“If they were re-read, it was with distaste and trepidation, almost as curiosities”
From Vika Thorstensson, here’s a televised lecture on Leskov by Lev Anninskii (in Russian). To judge by the current events references, it must have been filmed in late 2001 or 2002. It’s an overview that for my taste is long on generalities, though as sweeping statements go this is nice:
…first of course we read, as college students and in the upper grades of high school, Tolstoi and Dostoevskii. First Tolstoi, and you’d think “my God, Tolstoi is the starry sky, this is like an endless void above us,” And you’d read Dostoevskii and think, “Lord, this is like an endless void below us.” And how could you connect these two voids, Tolstoi’s above and Dostoevskii’s beneath? Where’s the path between the two voids? And when I started to read Leskov I understood: here it is! (1:24-2:02)
It goes into the reception history, with Tolstoi predicting Leskov would be better appreciated in the future, and Gor’kii presciently shielding Leskov from future Stalinist attacks by stressing his positive portrayals of revolutionaries, his personal motives for attacking revolutionaries, and his verbal artistry. I liked this part on how Leskov’s career must have looked to him at the end of his life:
His heritage? It was on the verge of disappearing at that moment, of disappearing from active literary memory. Second-tier novels like The Islanders and Bypassed were half-forgotten, and rightly so. His programmatic novels No Way Out and At Daggers Drawn, obviously first-tier in the author’s framework, were not at all forgotten, but placed in a category of scandalous, impure [works?]. If they were re-read, it was with distaste and trepidation, almost as curiosities. The brilliant novel Cathedral Folk did seem to be recognized, but in a somehow muted way, in some kind of condescending extra category: “Sure, it’s well-written, but you’re talking about priests!” And for 150 years, since Peter the Great stuck his knife into a table in front of the longhairs and said “here is your patriarch!” not one self-respecting member of the Russian intelligentsia had taken priests seriously. (12:05-13:14)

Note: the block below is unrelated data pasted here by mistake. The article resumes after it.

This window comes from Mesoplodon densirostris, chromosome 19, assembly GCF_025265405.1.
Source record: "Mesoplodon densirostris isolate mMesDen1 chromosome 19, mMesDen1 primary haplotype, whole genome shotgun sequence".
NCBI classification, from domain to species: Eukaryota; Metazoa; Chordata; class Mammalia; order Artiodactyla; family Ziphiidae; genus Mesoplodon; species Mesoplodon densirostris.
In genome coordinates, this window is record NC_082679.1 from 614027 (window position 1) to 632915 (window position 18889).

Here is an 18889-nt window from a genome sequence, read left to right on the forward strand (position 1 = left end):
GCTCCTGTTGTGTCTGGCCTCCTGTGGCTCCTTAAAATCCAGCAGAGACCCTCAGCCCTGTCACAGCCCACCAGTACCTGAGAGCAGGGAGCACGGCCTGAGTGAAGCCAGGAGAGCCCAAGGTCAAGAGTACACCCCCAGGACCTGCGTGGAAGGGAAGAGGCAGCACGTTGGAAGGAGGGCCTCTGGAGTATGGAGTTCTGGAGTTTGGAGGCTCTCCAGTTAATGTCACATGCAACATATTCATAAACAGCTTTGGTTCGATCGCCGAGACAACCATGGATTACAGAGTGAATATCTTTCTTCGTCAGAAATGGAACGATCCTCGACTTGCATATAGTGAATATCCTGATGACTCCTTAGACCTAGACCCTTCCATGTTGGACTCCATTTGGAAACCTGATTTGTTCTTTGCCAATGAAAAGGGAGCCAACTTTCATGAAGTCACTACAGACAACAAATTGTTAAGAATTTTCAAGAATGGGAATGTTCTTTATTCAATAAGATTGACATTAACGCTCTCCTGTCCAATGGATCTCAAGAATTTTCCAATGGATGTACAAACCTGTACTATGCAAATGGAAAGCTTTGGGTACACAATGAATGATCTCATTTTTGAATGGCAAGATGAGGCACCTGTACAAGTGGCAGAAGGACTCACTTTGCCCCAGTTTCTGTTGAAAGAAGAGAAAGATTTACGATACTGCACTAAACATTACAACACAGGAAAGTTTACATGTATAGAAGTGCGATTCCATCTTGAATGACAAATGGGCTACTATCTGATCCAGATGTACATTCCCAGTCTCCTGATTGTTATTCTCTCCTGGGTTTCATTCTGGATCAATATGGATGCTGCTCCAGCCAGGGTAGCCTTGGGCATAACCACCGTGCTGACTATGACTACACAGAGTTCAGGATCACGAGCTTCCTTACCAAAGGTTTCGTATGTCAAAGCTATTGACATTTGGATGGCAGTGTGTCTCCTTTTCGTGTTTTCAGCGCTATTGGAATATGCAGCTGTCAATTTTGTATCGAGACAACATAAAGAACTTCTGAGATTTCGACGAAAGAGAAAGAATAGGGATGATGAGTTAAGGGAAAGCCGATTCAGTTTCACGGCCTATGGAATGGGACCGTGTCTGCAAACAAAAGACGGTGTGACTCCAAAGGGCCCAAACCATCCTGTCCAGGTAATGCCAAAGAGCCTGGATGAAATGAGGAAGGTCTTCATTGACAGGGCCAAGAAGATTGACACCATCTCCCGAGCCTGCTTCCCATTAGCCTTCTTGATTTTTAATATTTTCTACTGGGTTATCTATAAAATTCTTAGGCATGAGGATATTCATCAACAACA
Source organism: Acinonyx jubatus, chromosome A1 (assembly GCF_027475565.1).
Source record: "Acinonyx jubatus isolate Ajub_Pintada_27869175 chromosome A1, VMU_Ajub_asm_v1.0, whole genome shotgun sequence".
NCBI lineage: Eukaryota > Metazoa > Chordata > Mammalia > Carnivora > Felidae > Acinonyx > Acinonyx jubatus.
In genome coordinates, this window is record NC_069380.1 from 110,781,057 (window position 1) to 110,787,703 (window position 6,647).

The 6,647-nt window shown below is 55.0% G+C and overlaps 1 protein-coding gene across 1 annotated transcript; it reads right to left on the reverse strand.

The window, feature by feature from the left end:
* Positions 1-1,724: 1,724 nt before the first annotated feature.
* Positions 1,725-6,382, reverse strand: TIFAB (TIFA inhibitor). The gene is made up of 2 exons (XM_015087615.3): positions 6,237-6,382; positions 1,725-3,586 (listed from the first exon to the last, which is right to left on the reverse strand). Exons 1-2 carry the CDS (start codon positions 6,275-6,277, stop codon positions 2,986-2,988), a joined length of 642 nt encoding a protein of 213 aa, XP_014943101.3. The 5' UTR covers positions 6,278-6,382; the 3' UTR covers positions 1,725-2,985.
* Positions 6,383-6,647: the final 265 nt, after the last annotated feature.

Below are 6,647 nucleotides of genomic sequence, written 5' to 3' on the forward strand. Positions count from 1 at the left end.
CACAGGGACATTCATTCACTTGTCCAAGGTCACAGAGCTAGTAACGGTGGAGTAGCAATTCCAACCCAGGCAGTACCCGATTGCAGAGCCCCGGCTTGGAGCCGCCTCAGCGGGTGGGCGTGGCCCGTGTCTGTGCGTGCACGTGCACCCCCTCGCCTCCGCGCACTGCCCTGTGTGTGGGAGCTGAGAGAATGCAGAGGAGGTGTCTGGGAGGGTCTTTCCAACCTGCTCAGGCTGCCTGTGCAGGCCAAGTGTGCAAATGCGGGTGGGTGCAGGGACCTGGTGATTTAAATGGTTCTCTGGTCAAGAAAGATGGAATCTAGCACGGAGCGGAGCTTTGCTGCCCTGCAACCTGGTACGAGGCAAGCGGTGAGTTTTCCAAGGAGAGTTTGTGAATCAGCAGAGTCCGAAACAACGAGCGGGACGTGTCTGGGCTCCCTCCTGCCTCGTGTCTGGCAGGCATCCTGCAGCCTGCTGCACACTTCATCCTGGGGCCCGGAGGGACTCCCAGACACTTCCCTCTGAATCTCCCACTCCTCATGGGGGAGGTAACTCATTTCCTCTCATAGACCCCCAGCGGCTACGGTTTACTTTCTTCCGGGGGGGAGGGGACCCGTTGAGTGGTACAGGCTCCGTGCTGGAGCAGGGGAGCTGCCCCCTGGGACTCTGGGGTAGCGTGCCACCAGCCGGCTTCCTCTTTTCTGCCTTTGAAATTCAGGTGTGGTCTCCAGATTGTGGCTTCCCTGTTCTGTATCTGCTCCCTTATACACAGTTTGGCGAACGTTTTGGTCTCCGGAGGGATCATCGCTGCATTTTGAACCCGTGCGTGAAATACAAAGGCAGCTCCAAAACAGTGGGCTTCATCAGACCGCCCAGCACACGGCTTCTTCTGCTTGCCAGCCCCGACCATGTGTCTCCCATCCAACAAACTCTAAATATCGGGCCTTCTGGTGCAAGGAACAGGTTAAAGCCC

Anninskii’s picture of Leskov as a man unwilling to be limited by the orthodoxies of the political left and right fits well with Sperrle’s organic “keep changing or die” Leskov.